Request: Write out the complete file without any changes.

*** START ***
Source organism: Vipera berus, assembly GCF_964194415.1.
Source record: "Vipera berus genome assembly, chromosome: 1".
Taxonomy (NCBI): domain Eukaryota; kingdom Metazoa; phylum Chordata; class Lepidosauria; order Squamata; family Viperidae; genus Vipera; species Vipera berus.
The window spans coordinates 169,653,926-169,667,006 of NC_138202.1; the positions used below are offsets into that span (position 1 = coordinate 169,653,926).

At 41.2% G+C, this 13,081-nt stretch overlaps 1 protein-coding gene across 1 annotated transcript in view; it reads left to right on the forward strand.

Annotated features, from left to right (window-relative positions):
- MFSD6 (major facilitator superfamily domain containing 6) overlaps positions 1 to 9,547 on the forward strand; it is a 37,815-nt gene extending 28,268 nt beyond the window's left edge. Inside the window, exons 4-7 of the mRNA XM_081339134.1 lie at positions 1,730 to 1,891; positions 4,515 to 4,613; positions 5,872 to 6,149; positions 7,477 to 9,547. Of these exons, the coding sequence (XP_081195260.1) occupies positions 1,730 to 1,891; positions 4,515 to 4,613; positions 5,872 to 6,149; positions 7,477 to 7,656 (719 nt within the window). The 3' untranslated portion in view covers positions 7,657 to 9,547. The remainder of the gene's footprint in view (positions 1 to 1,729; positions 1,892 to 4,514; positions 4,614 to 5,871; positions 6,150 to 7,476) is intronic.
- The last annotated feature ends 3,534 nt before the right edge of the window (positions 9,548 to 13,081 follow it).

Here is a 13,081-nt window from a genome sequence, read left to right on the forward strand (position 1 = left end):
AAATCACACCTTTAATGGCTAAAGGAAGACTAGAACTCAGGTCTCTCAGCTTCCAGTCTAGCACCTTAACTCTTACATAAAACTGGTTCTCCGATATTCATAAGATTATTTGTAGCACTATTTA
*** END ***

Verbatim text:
Source organism: Vipera berus, assembly GCF_964194415.1.
Source record: "Vipera berus genome assembly, chromosome: 1".
Taxonomy (NCBI): domain Eukaryota; kingdom Metazoa; phylum Chordata; class Lepidosauria; order Squamata; family Viperidae; genus Vipera; species Vipera berus.
The window spans coordinates 169,653,926-169,667,006 of NC_138202.1; the positions used below are offsets into that span (position 1 = coordinate 169,653,926).

At 41.2% G+C, this 13,081-nt stretch overlaps 1 protein-coding gene across 1 annotated transcript in view; it reads left to right on the forward strand.

Annotated features, from left to right (window-relative positions):
- MFSD6 (major facilitator superfamily domain containing 6) overlaps positions 1 to 9,547 on the forward strand; it is a 37,815-nt gene extending 28,268 nt beyond the window's left edge. Inside the window, exons 4-7 of the mRNA XM_081339134.1 lie at positions 1,730 to 1,891; positions 4,515 to 4,613; positions 5,872 to 6,149; positions 7,477 to 9,547. Of these exons, the coding sequence (XP_081195260.1) occupies positions 1,730 to 1,891; positions 4,515 to 4,613; positions 5,872 to 6,149; positions 7,477 to 7,656 (719 nt within the window). The 3' untranslated portion in view covers positions 7,657 to 9,547. The remainder of the gene's footprint in view (positions 1 to 1,729; positions 1,892 to 4,514; positions 4,614 to 5,871; positions 6,150 to 7,476) is intronic.
- The last annotated feature ends 3,534 nt before the right edge of the window (positions 9,548 to 13,081 follow it).

Here is a 13,081-nt window from a genome sequence, read left to right on the forward strand (position 1 = left end):
AAATCACACCTTTAATGGCTAAAGGAAGACTAGAACTCAGGTCTCTCAGCTTCCAGTCTAGCACCTTAACTCTTACATAAAACTGGTTCTCCGATATTCATAAGATTATTTGTAGCACTATTTA